How Mental Health Zines are Revolutionizing the Way People Talk About Mental Illness
Kim Rounsefell·December 17, 2021
What is a Mental Health Zine?
A zine is a self-published work produced as a way for the publisher to share ideas, opinions, and information. The term "zine" comes from the word "magazine."
In recent years, mental health zines have been created by those who want to raise awareness about mental health. These people publish their work to provide an inside perspective of living with a mental health condition. Zines are sometimes called "mini-comics" because they include illustrations and short comic strips that tell short stories about characters with living mental illnesses. Mental Health zines also often contain essays or comics sharing lived experiences surrounding mental health, like living with depression or trauma.
They let you express yourself in an unedited way. Zines allow you to communicate mental health experiences in a more relatable way. Zines encourage acceptance of your mental health experience. You learn to accept yourself for who you are and become less self-conscious about the challenges that come with it. This is important because many people can feel isolated or shame surrounding their experience with mental ill-health.
Zines also provide a platform for marginalized voices, such as queer youth or sexual assault survivors.
Some zine creators find them more liberating than traditional forms of publishing because the publishers don't control every aspect of the final product.
It can be very therapeutic to write your own zine! It can also be therapeutic for others who read it, helping them get past their own struggles with mental illness by reading about someone else's experience and not feeling so alone.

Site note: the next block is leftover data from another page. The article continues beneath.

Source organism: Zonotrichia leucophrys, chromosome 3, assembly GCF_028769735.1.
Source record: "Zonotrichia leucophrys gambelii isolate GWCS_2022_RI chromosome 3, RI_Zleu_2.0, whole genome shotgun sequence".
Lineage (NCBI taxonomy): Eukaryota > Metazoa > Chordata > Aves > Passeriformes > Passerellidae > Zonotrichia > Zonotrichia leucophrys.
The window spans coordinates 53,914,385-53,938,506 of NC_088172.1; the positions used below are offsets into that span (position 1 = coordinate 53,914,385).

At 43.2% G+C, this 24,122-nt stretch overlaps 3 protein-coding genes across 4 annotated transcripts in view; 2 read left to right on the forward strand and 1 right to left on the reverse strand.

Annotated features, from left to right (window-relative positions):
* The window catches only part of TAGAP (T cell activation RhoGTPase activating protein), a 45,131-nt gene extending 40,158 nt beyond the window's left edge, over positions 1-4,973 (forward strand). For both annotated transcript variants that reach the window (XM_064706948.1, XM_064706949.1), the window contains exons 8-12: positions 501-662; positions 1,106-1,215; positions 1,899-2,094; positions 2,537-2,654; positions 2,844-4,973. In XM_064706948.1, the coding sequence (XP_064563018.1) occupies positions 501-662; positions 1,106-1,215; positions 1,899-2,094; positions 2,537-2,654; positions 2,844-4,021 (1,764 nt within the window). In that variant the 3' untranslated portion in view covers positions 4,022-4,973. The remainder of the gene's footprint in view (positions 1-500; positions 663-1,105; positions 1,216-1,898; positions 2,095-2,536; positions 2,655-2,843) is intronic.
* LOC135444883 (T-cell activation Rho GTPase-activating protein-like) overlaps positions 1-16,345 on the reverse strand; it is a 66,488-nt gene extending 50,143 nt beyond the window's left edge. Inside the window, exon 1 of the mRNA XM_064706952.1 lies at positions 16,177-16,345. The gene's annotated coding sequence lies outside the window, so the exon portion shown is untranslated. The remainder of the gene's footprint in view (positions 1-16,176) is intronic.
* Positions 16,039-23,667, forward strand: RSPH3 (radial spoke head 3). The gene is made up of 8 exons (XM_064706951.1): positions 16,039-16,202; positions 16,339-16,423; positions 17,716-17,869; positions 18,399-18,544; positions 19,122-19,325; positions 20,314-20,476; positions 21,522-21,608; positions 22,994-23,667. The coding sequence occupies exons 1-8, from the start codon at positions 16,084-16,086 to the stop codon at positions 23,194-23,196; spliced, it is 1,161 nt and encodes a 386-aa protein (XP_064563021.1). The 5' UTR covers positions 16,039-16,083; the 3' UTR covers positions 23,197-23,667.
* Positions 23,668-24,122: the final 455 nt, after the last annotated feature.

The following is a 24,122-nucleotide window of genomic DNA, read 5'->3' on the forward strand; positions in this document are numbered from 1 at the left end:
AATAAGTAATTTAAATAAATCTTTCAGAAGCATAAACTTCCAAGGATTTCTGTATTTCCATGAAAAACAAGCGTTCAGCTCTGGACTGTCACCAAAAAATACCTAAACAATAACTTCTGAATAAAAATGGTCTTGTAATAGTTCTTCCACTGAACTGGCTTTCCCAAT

What are the Different Types of Mental Health Zines?
Mental health zines are a zine that deals with mental illness in an educational, curated, and empowering way. Below are some examples of mental health zines that you might find:
Trauma and PTSD zines
Zines about addiction
Zines about treatment experiences
And many other Mental Health Topics
How to Start Writing a Mental Health Zine
Zines are a great resource for people who want to learn how to self-publish without investing in materials, distribution channels, or advertising.
Mental health zines have been around since the 1940s, when they were distributed by mental health advocacy groups to educate the public about mental illness.
The best way to start writing a zine is with a plan in mind. Start with an idea of what you want your zine to be about, and then start drafting some content for it.
Some tips for creating an outline:
Brainstorm all of your ideas and write them down on paper.
Organize your ideas into categories and make sure they are relevant to one another.
Write out a rough draft of your content, let it sit, and revisit it.
Mockup some draft zine formats and sizes that you'd like to try. Do you want to make a saddle-stitch zine, or mini-zine? Once you've decided on the format, see how your draft content will work with the format.
Experiment, experiment, experiment! That's the fun of zine-making.
Try not to be over critical of your work, the best thing about zines is that they are rough, and personal works of art.
Dealing with Difficult Subjects
This section will provide some suggestions for addressing triggering content when creating a mental health zine.
Triggering content can cause flashbacks or other symptoms of post-traumatic event. When creating a mental health zine, make sure you are okay if you are dealing with a difficult topic. A self-check-in is a good idea, and keeping on top of your usual self-care practices (therapy, taking breaks, connecting with your community, doing enjoyable activities).
Mental health issues are some of the most common chronic illnesses globally.
Around 18% of adults in the U.S., and an even higher percentage of young people, live with a mental illness. Mental illness can be incredibly debilitating and lead to significant social isolation and stigmatization.
Zines provide a wonderful outlet for people who don't have access to traditional means of publishing to express ideas freely, help reduce mental health stigma, and support each other.